Thirty years on from the world's worst nuclear accident, millions of people are still living with radioactive fallout from Chernobyl. In contaminated areas, radiation touches every aspect of people's lives: it's in the food they eat, the milk they drink, and in the schools, parks and playgrounds their children play in. The human toll of reactor accidents is why nuclear power may never gain widespread acceptance, no matter how much the industry tries to reassure us that risks are low.
Without the forest and the economic activity it generates, the North Shore, the Saguenay-Lac-Saint-Jean and all the other forest regions of Quebec would not have experienced the same level of economic development that has benefited all Quebecers. However, forestry activity could fall sharply in the fairly near future.
My father, Robert Hunter, had coined the term "mind bomb" as an expression that our greatest tool for revolution was our own consciousness. He believed that mass media (early broadcast media at the time) could help spark that consciousness shift and a societal shift by changing the story of our times. The reality is the tides are turning. Despite the stories of impossibility in the fight against climate change, there are some new stories being written of possibility. It will still take many more of us -- millions and billions of us -- to continue to share these news stories and to create the "mind bomb" moments.
By the end of March, Ottawa should have announced its plan to contribute to global efforts to reduce carbon pollution. Yet, silence reigned in the Great White North. That favourite stalling tactic of Canadian negotiators that says we won't reduce our emissions if others refuse to act simply doesn't hold when others have indeed kept their promises.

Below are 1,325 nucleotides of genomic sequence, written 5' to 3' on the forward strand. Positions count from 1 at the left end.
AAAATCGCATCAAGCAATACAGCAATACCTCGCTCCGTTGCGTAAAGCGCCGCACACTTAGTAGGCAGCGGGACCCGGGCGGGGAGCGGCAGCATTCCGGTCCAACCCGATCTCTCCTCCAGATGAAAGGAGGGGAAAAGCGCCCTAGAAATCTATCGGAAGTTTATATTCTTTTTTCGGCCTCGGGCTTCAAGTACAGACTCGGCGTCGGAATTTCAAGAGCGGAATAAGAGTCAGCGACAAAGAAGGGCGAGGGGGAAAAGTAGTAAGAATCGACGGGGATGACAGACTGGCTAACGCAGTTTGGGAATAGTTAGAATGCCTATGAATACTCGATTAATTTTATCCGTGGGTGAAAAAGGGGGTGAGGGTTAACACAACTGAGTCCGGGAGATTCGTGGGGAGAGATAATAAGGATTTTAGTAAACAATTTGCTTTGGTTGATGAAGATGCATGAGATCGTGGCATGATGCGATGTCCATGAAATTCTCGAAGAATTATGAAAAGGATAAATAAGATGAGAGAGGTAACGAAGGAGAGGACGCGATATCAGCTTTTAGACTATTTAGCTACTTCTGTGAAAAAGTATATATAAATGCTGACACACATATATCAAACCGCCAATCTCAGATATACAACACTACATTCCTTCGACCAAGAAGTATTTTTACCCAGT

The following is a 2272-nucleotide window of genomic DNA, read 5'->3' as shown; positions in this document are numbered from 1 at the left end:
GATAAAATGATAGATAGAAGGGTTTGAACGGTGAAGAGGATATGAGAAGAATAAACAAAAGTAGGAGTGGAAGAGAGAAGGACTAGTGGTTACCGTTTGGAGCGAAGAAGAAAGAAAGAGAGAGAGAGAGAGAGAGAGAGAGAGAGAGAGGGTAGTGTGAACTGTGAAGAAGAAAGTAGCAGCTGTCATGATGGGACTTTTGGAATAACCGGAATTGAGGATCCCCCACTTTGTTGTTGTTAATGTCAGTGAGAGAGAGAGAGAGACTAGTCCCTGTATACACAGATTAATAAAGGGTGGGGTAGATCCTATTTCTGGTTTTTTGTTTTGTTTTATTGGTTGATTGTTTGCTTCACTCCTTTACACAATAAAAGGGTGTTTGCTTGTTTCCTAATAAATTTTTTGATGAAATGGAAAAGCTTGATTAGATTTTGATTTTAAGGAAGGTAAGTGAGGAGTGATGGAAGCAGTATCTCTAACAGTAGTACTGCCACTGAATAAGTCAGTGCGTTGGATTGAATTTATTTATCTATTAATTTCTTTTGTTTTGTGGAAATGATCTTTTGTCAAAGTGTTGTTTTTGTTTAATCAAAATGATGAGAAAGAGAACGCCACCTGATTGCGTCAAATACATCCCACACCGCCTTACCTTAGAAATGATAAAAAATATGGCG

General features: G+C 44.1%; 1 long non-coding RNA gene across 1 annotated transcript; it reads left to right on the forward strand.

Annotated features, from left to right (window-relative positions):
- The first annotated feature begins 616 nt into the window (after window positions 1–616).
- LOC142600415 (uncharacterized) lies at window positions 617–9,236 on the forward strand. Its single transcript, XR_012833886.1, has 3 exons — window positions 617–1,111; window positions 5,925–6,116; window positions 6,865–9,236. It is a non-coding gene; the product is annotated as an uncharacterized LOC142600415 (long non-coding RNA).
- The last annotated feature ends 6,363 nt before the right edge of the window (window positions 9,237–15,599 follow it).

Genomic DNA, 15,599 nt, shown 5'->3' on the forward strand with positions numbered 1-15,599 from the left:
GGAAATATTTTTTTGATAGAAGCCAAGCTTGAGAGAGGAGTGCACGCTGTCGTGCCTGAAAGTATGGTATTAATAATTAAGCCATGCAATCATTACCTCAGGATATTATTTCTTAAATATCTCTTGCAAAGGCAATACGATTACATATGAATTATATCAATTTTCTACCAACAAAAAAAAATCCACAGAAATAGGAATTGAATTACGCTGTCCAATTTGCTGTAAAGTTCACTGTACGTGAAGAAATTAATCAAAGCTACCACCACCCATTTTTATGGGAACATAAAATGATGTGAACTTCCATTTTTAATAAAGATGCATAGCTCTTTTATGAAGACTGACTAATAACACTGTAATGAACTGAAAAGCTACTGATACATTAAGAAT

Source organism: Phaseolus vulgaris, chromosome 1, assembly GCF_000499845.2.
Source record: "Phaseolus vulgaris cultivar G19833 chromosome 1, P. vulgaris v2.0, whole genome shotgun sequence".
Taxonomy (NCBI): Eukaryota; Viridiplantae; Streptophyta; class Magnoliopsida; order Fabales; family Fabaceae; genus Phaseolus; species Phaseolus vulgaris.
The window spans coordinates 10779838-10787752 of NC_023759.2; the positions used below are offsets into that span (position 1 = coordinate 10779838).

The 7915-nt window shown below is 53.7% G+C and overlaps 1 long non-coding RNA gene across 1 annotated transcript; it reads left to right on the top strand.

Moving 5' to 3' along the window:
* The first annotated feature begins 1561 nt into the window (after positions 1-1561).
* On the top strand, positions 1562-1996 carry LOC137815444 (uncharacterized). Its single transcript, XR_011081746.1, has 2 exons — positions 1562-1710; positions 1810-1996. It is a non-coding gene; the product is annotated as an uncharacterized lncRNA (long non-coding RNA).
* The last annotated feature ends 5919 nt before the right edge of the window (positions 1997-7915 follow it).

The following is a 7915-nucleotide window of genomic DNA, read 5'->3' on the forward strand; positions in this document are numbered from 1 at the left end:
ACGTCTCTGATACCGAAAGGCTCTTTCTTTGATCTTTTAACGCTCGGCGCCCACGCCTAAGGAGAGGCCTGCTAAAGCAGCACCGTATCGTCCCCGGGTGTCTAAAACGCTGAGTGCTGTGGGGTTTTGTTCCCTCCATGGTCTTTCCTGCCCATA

A scientist, or any knowledgeable person, will tell you climate change is a serious threat for Canada and the world. But the RCMP has a different take. A secret report by the national police force, obtained by Greenpeace, both minimizes the threat of global warming and conjures a spectre of threats posed by people who rightly call for sanity in dealing with problems caused by burning fossil fuels.
This fairly clear ministry statement may explain why, when I and others questioned Greenpeace Canada via social media last week about the Greenpeace internship posting, the posting very quickly disappeared. Andrew Langille, a Toronto-based labour lawyer, pointed out on social media that he thought Greenpeace "is running numerous illegal unpaid internship scams. Employee misclassification at its finest."
In the 1990s, destructive logging and an unresponsive forest industry prompted protests, blockades and international market campaigns from Greenpeace and others. There is a fabled quote from those days where a logging executive says, "No one wants to buy a 2 x 4 with a protester attached to it." This defined the problem: how do we reinstate the social licence to operate and log in a place that is world-renowned for its forests?